RP Emery and Associates - Legal Publishers Since 1990
Category A-Z
HomeAbout UsBlogBusiness ContractsPeople and Relationship ContractsReal Estate ContractsCheck OutMembers

Create Co-Parenting Harmony by using a Shared Parenting Plan

If you’ve separated from your partner who you have children with, a well-designed parenting plan will make things so much easier for everyone involved – even if you separated a while ago.

care of children parenting plans

If you’re not already familiar with parenting plans, they refer to the mutually-agreed-upon document written up by a child’s parents and/or their legal representatives, which formally documents the parenting arrangements for children after their parents divorce or separate.

A parenting plan usually outlines things like:

  • the living arrangements for the kids involved and time spent with each parent,
  • how the family communicate with each other,
  • who pays what for the children (school fees, medical, child maintenance etc) and
  • where holidays and other significant events will be spent.

In fact, a parenting plan can outline just about anything involving the care of shared children. As you can imagine, this document can prevent many unnecessary arguments, make things more stable for the whole family and create greater co-parenting harmony..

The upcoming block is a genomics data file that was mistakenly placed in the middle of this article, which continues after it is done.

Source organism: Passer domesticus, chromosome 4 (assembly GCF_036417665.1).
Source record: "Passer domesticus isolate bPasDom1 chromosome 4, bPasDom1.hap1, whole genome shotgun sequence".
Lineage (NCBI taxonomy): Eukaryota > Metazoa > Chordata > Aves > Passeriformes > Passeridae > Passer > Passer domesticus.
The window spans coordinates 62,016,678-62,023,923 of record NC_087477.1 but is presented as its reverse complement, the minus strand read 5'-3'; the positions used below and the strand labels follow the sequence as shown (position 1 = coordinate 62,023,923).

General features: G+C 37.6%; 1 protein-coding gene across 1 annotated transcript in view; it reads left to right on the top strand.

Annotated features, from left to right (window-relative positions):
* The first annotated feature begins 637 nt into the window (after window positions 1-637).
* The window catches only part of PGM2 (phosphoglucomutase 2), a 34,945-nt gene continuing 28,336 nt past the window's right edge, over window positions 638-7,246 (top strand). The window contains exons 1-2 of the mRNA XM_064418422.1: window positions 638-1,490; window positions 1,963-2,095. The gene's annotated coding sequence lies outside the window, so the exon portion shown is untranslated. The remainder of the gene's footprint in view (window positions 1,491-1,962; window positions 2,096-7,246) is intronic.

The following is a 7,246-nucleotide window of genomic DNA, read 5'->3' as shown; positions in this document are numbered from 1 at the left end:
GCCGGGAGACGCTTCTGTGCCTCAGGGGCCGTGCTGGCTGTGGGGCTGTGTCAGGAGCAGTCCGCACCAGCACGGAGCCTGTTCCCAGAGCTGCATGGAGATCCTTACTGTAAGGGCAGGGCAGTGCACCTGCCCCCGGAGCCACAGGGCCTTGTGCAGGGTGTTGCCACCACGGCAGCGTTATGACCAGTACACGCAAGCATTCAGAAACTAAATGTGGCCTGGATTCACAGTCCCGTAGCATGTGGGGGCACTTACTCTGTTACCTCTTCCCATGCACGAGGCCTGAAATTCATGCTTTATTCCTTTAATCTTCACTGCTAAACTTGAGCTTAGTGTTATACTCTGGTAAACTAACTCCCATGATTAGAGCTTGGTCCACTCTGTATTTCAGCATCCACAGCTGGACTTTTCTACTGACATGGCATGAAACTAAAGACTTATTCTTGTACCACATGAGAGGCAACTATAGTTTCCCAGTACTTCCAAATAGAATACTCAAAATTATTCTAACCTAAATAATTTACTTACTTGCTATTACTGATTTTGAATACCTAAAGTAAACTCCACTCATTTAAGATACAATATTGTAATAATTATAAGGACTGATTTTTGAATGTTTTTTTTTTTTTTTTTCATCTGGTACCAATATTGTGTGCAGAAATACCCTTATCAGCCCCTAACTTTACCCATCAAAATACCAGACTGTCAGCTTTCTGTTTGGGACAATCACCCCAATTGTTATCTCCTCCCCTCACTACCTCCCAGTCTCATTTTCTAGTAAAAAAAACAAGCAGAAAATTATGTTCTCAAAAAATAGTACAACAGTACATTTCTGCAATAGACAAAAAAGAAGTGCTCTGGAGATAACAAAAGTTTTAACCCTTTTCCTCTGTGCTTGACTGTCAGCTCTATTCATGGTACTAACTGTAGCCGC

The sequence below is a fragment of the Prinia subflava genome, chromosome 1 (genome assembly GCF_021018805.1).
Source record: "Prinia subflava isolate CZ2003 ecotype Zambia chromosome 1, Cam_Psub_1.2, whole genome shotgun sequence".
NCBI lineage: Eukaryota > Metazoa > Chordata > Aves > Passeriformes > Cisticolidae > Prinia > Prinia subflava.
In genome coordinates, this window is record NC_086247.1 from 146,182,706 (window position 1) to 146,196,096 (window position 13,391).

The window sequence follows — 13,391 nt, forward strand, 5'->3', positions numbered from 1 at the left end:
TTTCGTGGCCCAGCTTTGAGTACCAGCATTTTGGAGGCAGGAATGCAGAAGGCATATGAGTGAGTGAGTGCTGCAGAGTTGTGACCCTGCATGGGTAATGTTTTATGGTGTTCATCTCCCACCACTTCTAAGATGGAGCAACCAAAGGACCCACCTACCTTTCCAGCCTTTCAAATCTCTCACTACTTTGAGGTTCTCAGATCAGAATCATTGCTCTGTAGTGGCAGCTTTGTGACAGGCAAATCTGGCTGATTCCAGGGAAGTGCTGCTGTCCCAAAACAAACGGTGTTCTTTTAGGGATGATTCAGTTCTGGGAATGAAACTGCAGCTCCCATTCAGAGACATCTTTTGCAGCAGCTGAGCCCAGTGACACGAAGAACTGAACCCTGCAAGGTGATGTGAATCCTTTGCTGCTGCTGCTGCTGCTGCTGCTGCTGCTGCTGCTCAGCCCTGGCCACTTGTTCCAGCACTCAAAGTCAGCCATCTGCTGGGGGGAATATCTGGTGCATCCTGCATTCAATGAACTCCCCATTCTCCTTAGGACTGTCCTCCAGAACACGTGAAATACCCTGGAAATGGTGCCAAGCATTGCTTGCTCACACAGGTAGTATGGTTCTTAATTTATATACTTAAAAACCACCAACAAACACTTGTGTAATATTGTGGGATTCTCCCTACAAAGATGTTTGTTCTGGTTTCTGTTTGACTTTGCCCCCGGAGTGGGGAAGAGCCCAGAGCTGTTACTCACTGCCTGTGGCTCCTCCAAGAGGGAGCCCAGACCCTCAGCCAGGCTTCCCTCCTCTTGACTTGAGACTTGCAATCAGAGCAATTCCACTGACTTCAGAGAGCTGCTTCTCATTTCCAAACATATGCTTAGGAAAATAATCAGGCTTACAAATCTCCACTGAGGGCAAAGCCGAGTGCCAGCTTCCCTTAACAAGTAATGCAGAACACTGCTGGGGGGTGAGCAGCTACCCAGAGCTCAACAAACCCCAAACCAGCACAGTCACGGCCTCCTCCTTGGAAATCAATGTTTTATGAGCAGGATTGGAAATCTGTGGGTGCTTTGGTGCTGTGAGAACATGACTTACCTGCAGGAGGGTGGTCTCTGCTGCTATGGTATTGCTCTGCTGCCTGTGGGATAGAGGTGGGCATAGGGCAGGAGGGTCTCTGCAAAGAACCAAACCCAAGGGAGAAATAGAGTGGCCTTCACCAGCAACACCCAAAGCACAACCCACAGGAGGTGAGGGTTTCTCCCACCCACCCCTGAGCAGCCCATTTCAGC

Why not just have a verbal parenting agreement?

Sure, you can have a verbal parenting plan, but these types of agreements don’t usually last long before parents are arguing about who said what.

As a result, most parenting plans are professionally drafted (like the online DIY Parenting Plan Templates we have available at RP Emery and Associates), signed and dated by all parties involved (often in the presence of official witnesses) and copies kept by each parent. This eliminates the ‘he said, she said’ nonsense you’d get from a verbal or informal arrangement.

parenting plan document template

Benefits of a clear parenting plan